On Thursday, the Rockefeller Center was pleased to welcome Nan Aron, President of the Alliance for Justice to speak about "The Politics of Judicial Selection and the Future of the Supreme Court." With the Alito hearings concluded but the vote not yet taken, we timed this one right. (See this article in The Dartmouth for news coverage.) It was a pleasure to meet her and to hear her ideas. As much as I disagree with most of them, I certainly respect the influence she has in the judicial nomination and confirmation process. She's a fine example for our students of entrepreneurship in the public sector.
As I listened to her presentation, I couldn't help but be reminded of the old quote about the 1972 election, in which a McGovern supporter says, "I can't believe Nixon won. I don't know anyone who voted for him." Her assertions that the people of the country would prefer that Alito not be confirmed just don't square with the observations we can make about the process:
- Judge Alito fits the profile of the nominee that we expect from President Bush.
- John Kerry did not win the 2004 election.
- Polling data suggest support for Alito's confirmation that is in keeping with the 2004 election results.
- Democratic Senators in states that could go either way in the next elections are voting for Alito's confirmation, like Byrd (WV), Johnson (SD), Nelson (NE).
(h/t to Powerline for the links in the last two points)
Wisely, I think, she did not advise the Democrats to filibuster. We leave that for those Democrats who don't expect to face strong competition for re-election. And it's fine for them, but it will be rough on their fellow Democrats if they go ahead with it. I cannot say it any better (and I certainly say it with less credibility) than Andrew Seal, writing at The Little Green Blog:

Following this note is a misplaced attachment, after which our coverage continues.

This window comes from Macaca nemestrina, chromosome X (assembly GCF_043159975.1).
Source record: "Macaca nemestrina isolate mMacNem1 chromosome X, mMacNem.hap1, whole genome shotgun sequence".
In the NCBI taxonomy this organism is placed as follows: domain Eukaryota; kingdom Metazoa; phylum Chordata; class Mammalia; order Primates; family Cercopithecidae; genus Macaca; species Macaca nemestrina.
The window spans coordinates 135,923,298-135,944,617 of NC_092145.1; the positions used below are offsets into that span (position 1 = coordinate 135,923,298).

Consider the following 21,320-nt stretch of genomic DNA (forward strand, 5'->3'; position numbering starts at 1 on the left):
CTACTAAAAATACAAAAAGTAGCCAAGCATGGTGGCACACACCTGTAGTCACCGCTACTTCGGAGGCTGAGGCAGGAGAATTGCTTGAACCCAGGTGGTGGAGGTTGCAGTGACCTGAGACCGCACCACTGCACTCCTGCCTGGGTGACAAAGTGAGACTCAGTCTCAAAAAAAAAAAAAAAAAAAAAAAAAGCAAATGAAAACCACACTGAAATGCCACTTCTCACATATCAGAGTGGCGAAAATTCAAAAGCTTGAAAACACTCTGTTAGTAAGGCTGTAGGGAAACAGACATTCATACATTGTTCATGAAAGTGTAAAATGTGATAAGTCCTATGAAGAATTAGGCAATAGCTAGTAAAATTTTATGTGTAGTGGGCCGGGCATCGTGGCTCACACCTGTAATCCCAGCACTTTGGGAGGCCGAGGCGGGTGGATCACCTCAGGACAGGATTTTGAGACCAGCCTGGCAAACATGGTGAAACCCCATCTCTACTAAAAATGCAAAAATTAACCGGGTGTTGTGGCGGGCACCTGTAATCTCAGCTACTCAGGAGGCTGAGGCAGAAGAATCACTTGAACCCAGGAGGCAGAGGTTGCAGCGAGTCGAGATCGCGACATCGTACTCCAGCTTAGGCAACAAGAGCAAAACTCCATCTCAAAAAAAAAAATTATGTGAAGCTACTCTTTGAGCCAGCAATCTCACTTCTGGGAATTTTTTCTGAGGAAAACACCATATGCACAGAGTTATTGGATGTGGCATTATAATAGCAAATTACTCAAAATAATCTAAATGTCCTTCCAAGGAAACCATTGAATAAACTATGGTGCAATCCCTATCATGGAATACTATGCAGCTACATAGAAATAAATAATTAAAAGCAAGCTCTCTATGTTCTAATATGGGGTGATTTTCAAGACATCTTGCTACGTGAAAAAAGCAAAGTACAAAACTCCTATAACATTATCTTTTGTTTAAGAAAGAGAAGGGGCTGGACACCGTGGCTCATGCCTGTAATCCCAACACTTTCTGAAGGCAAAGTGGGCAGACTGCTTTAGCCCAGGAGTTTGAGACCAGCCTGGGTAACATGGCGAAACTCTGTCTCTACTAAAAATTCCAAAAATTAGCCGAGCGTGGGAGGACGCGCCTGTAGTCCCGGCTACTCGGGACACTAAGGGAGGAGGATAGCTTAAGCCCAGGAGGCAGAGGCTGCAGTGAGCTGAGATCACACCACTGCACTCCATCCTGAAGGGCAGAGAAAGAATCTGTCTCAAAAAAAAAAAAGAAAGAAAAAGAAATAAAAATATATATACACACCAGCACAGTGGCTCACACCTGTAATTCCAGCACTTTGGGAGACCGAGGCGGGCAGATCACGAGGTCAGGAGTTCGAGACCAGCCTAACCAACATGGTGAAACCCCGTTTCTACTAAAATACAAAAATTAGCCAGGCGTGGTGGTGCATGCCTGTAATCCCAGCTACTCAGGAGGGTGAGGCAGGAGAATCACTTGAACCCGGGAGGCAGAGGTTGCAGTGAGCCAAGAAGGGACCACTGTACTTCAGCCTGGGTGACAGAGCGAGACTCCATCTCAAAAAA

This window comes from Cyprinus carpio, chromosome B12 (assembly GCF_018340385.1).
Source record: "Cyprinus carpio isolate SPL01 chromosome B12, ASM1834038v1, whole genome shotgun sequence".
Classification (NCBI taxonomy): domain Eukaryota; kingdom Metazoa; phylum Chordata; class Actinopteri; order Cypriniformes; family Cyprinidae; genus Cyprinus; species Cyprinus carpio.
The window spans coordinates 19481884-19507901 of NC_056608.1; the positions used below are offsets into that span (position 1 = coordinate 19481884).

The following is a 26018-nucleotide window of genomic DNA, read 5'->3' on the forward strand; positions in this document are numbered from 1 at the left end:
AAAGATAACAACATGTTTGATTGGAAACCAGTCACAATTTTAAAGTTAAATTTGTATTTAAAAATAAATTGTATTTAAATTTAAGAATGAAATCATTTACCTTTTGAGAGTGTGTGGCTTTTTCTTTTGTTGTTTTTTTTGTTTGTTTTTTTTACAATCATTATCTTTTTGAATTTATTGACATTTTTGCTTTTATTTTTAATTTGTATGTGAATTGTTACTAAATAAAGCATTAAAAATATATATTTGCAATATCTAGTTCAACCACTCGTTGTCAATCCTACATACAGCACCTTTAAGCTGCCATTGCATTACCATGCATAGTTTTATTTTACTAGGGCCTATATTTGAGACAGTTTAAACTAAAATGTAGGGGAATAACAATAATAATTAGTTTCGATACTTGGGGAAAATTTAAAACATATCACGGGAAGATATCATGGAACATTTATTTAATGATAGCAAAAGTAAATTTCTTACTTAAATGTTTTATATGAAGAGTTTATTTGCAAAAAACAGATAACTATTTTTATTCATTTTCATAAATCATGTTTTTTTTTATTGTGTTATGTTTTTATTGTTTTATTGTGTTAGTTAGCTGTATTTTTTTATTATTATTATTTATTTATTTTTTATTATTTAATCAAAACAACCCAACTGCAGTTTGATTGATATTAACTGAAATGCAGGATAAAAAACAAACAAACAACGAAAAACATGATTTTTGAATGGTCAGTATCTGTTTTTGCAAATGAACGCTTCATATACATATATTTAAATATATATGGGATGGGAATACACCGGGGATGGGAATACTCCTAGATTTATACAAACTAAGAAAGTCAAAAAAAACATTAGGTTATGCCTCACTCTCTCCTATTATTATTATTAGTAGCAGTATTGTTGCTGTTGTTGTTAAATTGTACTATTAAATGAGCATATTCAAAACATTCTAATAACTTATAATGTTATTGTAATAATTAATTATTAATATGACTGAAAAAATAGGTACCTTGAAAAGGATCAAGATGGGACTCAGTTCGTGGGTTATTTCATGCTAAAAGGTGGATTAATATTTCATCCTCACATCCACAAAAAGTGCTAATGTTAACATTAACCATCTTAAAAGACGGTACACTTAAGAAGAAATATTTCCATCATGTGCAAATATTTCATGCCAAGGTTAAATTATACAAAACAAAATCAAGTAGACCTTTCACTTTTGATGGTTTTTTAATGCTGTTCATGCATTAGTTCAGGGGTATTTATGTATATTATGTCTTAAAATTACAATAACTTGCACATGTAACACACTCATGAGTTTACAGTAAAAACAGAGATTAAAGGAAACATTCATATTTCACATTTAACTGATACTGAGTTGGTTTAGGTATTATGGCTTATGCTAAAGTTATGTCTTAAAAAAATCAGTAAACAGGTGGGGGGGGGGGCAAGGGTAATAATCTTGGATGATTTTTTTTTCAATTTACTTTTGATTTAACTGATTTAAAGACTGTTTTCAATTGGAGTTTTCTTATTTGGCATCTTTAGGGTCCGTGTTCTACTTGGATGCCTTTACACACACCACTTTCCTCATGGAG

Just when will it be ok to say that the liberals from the generation of the 1960s have no idea what they're doing and never did?
When can it be said that Democrats are the minority party because we never tried to be the majority, post-New Deal? We did everything to win short of convince 50.1% of America that our ideals are worth voting for. And now we wonder why they don't.
When can it be said that some of the ways we fought for the liberties we now strive to protect created the very attacks we now attempt to repel?
When can it be said that a NASCAR dad can be trusted as much as a college professor to know what's good for himself?
When can it be said that if we do not have faith in the American people, we cannot expect or demand their faith in us?
When can it be said with conviction that America will overcome the challenges and threats—domestic and foreign—that it faces, as it always has? That Americans as citizens have an unshakeable bedrock of civic commitment and democratic ideals that we, as Democrats, can and must rely on rather than try to circumvent?
The second point is particularly important--in electoral politics, all that matters is winning a majority in a majority of the contests. The Senators contemplating a filibuster would do well to remember that they could elevate their station from "Ranking Minority Member" of their committees if they made it easier for enough of their fellow Democrats to win their Senate elections, too.